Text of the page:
I started writing earlier this week about grief and it turned into me on a soapbox about why everyone needs to attend a funeral once in a while. So I split these into two posts to give this one the platform it deserves.
Loss sucks. There isn’t a simpler way to say it. It hurts, it’s hard, and we are never the same after losing someone we love. Death is a selfish wretch. It doesn’t care if it takes someone who is recently married, or a mom of five, or a 4-year-old boy. It invades your life, takes what it wants and haunts the empty space it leaves behind.
That empty space, grief, is such a personal thing. For every loss there is a history remembered. Whether the memories are good or bad, it is a process. A long one. Too quickly folks have to get back to work, dinners need to be made, and there are birthday parties to attend. For the grieving, it can feel like the rest of the world is having a wonderful time while they are suffocating and suffering inside. It sucks.
It takes so much time to work through a loss. As the days, months, and years go by, the pain becomes less raw. Eventually the fog you survive in begins to lift. But then something like a birthday, an anniversary, or a song on the radio comes along and the reminder feels like someone just punched you in the gut. You might cry spontaneously, anger unexpectedly, and just not feel “right” for a very long time. Accept help, accept hugs, rest. Forgive the stupid things people will say to you. They likely really think they are helping.
What makes me an expert on grief? Well, I’m not. But I have experienced enough loss to know how it feels. I remember how it felt to want to punch the woman who told me on my first day returning to work after my dad died, that her parents were in their nineties, so she had never suffered loss. I know how it feels to abhor going into a Hallmark store, no matter the season, because I am always reminded that I don’t have parents to buy for. I know how it feels to absolutely treasure, like it was the last drop of water, the sound of a lost loved one’s voice on a video clip or their handwriting scrawled on an old note. I remember the rise and fall of a mood when I’d reach for the phone to share my news, only to remember I couldn’t. God, it really sucks.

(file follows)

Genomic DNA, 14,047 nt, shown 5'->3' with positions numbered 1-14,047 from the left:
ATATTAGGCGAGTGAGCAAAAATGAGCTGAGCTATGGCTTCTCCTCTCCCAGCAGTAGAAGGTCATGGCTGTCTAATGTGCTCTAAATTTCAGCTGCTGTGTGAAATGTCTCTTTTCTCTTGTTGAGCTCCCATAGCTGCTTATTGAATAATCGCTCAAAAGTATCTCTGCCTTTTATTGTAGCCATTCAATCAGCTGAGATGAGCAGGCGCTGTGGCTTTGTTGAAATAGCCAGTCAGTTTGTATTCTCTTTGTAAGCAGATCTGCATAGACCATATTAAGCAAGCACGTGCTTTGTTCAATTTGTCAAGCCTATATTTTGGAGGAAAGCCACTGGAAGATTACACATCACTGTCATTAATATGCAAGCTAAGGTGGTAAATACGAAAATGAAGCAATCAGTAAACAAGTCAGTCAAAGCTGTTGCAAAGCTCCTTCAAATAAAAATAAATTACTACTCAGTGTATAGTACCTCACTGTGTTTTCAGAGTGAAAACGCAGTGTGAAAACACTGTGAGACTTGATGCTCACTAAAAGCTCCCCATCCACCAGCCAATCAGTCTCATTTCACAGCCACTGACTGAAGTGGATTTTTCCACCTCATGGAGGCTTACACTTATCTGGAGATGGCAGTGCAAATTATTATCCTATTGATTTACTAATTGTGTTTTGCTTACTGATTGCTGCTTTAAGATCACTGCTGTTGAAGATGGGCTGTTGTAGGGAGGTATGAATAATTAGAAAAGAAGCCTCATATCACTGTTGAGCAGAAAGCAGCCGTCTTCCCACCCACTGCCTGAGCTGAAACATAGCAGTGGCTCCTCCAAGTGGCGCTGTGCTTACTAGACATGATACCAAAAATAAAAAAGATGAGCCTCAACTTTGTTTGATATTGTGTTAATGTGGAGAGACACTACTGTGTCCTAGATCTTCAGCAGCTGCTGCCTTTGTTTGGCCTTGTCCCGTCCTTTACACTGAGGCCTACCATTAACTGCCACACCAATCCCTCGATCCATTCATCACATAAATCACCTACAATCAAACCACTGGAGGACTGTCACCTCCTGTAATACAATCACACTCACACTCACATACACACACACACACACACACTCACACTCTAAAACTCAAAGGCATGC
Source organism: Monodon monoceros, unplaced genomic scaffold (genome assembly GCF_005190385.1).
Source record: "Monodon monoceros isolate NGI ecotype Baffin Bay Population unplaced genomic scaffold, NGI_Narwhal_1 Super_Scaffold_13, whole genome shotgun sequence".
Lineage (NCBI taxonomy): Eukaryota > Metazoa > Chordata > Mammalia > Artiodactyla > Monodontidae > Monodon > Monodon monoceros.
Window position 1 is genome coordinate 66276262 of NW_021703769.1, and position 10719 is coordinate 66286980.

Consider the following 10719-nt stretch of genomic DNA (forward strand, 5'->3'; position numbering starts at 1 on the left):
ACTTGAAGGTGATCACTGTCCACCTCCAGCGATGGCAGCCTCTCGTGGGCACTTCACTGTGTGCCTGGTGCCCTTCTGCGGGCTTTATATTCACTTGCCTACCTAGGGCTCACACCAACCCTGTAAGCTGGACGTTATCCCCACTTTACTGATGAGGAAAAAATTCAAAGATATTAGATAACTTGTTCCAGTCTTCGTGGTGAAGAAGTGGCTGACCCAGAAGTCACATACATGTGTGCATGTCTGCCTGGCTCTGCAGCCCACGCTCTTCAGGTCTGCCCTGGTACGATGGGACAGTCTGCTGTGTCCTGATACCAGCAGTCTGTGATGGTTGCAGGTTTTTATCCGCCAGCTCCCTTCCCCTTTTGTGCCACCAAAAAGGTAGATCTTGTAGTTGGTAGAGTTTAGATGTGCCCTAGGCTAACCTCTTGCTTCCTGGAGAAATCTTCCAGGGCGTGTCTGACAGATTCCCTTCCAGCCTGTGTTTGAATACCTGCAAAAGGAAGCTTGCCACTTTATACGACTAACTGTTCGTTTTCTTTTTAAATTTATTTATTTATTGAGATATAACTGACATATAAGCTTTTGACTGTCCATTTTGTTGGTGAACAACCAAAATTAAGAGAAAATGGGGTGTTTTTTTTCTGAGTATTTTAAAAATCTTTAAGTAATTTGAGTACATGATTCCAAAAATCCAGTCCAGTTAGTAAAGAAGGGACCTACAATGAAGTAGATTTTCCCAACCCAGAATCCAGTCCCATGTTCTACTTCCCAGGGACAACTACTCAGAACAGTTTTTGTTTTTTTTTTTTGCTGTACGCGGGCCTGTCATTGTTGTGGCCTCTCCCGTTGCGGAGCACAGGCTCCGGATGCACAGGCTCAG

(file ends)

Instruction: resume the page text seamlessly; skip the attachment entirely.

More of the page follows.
I lost my mom almost half my lifetime ago. And I still weep, I still have “it’s not fair” and “why!?” moments. My breakdowns are more manageable now – I save these for when I’m alone, usually late at night, most recently reading a book reflecting about mothers (like I didn’t know that was coming). I try to squeeze my eyes shut tight to hold back the tears and as they slip down my cheek I just let them go. I miss her so damn much. I try to will an image in my head to see her, I squeeze my eyes tighter as if I might feel the hug I’m wishing for. Almost 20 years gone by, and it still, very much, sucks.
But (yes, there is a but, I wouldn’t leave you on that note). But, we have a choice and that is to dwell or to live. After my stint on the pity pot I think about what my mom (and dad) would want for me. And they’d want me to live out loud and be happy (my dad would want me to miss him just a little, he always needed that reassurance). They would want me to be a good person, love with all my heart, and to experience all that I dream of. And they would be right- that is exactly what I should be and do. So I get up the next morning, start fresh, and face another day with those thoughts to pull me through.
Embrace your emotional moments, you need them to heal (luckily I’ve stopped wanting to punch those well-meaning people). But then live, really live and make the very most of your life. That is what your loved one would want for you. Their loss is something you cannot change- but as I heard in a recent eulogy, something beautiful remains. And that something is you.